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Partnership in initial teacher training: a model that optimises the expectations of stakeholders within primary schools within South East Wales

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posted on 2022-10-27, 16:24 authored by Margaret Griffiths

Government legislation demands that schools play an increasingly influential role in
 

the training of new teachers through partnership agreements with higher educational
 

institutions. This study aims to identify key areas of professional satisfaction and
 

dissatisfaction experienced by staff in 231 primary schools engaged in one such
 

partnership, with a view to proposing a model that optimises the views of these
 

stakeholders.
 

The study took as its starting point a largely unexplored issue, namely the
 

investigation of self-determined criteria against which schools consciously or subconsciously
 

evaluate their involvement in partnership. Appropriate criteria were
 

identified by a series of pilot studies that involved a cross-section of the partnership
 

schools, and resulted in a battery of three detailed questionnaires that was
 

subsequently administered by postal survey to all schools within the partnership.
 

The data generated by this survey was analysed using a combination of qualitative
 

and quantitative techniques that included the application of non-parametric statistical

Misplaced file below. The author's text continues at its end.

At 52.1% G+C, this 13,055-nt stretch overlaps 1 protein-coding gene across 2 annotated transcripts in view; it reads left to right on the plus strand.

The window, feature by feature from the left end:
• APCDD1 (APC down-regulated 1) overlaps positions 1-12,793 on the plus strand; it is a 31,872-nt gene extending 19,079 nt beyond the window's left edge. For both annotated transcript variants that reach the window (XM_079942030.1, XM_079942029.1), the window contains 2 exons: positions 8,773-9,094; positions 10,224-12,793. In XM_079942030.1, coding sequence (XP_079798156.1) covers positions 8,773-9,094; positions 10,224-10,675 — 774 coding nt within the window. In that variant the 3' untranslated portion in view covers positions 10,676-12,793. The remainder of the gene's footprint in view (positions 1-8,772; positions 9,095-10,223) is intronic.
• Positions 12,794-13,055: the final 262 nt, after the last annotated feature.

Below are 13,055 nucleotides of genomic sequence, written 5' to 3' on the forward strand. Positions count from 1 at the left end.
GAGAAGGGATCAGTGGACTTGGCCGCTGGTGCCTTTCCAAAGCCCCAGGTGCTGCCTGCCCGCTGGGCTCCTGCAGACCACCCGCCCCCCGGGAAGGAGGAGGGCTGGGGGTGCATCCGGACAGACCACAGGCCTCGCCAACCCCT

tests. It was found that the partnership agreement under investigation promoted much
 

commendable practice that generated professional satisfaction. However five key
 

issues, along with several minor irritants that collectively generated dissatisfaction,
 

were identified. These relate to the role of the college tutor, a lack of non-contact
 

time afforded to school staff in order to undertake partnership duties, an inconsistency
 

between schools in relation to the support received and practice promoted, some
 

failings in communication between partners, and the failure of the model to fully
 

embrace all available expertise.
 

It is concluded that any effective model of partnership must fully promote the unique
 

contribution that can be made by each partner, and provide the necessary resources of
 

time and training as prerequisites. Finally, an amended model of partnership that
 

attempts to take full account of the research findings is proposed.

History

School

  • School of Education and Social Policy

Qualification level

  • Doctoral

Qualification name

  • PhD

Publication year

2002

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